[Annelida] problems in Sprirorbids identification and counting
Barbara Mikac
via annelida%40net.bio.net
(by barbara.mikac from cim.irb.hr)
Wed May 21 03:22:12 EST 2008
Dear colleagues,
I have doubts and difficulties with determination and counting of the
Sporobidae in my research so I would like to ask you for the advice on how
to solve these problems.
I'm analyzing polychaetes from hard bottom from the northern Adriatic Sea
from 1,5 m, 5 m and 25 m depths. On every depth three replicates are taken
- 10x10 cm square. In the 1,5 m samples, and in smaller number also on 5
m, there are many many serpulids, attached on the algae. The algae are
mostly Corallina sp., Flabelia petiolata and Padina pavonica, but there
are also other algae. And among them, on Corallina, the abundance of
serpulids is the biggest, since this one is, due to it's complex
structure, offering the biggest surface for the attachment. These
serpulids are too small to remove each of them from the algae and
determine because they are too fragile and get easily broken, and even
only to count them it would take too much time (if possible at all).
Can you maybe recommend me some way to solve this problem? Is there some
method to estimate the number of Serpulids and the species in the whole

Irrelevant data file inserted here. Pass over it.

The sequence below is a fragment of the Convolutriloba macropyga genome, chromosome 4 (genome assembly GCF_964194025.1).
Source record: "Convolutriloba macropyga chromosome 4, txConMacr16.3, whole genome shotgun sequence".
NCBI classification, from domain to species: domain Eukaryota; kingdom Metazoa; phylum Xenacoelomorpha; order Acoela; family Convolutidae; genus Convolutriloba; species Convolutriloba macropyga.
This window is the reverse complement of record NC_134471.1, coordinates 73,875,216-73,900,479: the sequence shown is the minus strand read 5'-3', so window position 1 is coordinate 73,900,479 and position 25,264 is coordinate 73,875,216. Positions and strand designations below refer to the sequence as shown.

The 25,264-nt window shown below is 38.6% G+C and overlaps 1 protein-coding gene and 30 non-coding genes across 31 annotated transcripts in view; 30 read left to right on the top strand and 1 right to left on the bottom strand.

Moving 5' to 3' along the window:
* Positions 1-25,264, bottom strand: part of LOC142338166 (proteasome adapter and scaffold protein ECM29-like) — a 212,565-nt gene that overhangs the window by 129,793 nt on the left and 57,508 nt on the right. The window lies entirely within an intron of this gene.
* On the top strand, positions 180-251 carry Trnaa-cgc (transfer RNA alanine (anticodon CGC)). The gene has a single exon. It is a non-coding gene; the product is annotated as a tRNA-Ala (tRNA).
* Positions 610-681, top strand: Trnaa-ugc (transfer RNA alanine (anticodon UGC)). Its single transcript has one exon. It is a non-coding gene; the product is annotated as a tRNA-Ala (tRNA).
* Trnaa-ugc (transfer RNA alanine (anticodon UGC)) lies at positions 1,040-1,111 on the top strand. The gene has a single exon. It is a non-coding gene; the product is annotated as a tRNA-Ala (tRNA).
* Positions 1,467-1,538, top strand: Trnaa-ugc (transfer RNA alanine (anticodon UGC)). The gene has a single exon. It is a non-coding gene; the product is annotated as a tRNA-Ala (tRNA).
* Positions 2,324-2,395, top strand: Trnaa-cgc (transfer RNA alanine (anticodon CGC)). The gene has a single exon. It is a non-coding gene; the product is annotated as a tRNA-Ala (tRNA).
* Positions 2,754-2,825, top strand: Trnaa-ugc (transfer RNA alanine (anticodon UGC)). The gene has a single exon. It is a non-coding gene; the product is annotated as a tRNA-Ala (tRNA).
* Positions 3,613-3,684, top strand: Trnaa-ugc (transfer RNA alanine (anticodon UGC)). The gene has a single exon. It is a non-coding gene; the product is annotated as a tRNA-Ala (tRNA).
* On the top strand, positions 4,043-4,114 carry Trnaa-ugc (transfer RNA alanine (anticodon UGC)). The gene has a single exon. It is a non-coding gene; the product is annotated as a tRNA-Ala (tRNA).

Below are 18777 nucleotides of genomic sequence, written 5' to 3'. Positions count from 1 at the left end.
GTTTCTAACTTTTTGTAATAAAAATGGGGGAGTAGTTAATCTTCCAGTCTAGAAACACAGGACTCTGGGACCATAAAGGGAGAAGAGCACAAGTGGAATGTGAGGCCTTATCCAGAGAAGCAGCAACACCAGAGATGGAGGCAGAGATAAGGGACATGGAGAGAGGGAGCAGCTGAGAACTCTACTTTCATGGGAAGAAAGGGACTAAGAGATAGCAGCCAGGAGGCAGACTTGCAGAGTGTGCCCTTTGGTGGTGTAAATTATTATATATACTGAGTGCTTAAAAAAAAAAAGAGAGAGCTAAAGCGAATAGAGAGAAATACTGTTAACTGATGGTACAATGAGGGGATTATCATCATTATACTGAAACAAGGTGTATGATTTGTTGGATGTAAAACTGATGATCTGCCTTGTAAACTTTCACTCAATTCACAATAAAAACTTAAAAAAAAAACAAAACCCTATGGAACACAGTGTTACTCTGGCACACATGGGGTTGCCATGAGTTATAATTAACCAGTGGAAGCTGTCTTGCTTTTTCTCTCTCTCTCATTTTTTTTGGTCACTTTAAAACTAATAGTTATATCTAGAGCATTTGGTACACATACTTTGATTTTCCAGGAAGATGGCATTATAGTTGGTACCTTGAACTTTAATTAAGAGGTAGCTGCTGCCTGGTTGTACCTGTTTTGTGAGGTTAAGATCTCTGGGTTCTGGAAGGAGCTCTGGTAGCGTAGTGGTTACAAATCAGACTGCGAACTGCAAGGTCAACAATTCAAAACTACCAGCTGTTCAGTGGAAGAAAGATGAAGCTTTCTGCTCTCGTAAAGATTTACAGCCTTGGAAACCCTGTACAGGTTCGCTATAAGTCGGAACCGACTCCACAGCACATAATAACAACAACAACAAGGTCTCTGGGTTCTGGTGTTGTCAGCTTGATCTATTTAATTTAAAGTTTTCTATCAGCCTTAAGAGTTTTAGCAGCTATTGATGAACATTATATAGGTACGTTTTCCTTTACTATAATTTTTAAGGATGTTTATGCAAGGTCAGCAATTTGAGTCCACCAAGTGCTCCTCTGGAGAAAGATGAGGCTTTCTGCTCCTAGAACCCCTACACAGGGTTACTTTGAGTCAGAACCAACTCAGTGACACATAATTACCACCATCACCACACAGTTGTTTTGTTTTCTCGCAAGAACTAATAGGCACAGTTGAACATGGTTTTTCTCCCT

sample (withouth looking through each of them), by counting them only in
one part? Can you recommend me some literature?
I came to the idea to count the number of serpulids in one part of the
sample, than weighting this part and by weighting the whole sample try to
estimate how many of serpulids are in the whole. But I suppose this would
be wrong because peaces of algae thalus in the sample are of different
sizes and sometimes containing only 5 serpulids, sometimes 40, so
generalization for the whole sample is not possible. Even more considering
the small size and equivalently small weight of Serpulids in comparing to
the algae on which they are attached.
I certainly wouldn't like to neglect it and just say in my future paper
that serpulids were not taken into consideration (as I've seen in some
papers), because considering their number they are obviouly the most
abundant family in the samples (for the number of species I wouldn't know)
so their importance in the community is big.
Thank you very much for your help!
Many greetings,
Barbara Mikac
____________
Barbara Mikac, M.Sc.
Marine Research Centre
Rudjer Boskovic Institute
G. Paliaga 5
52210 Rovinj
Croatia
tel: 00385 52 506065
fax: 00385 52 506065
e-mail: barbara.mikac from cim.irb.hr
More information about the Annelida
mailing list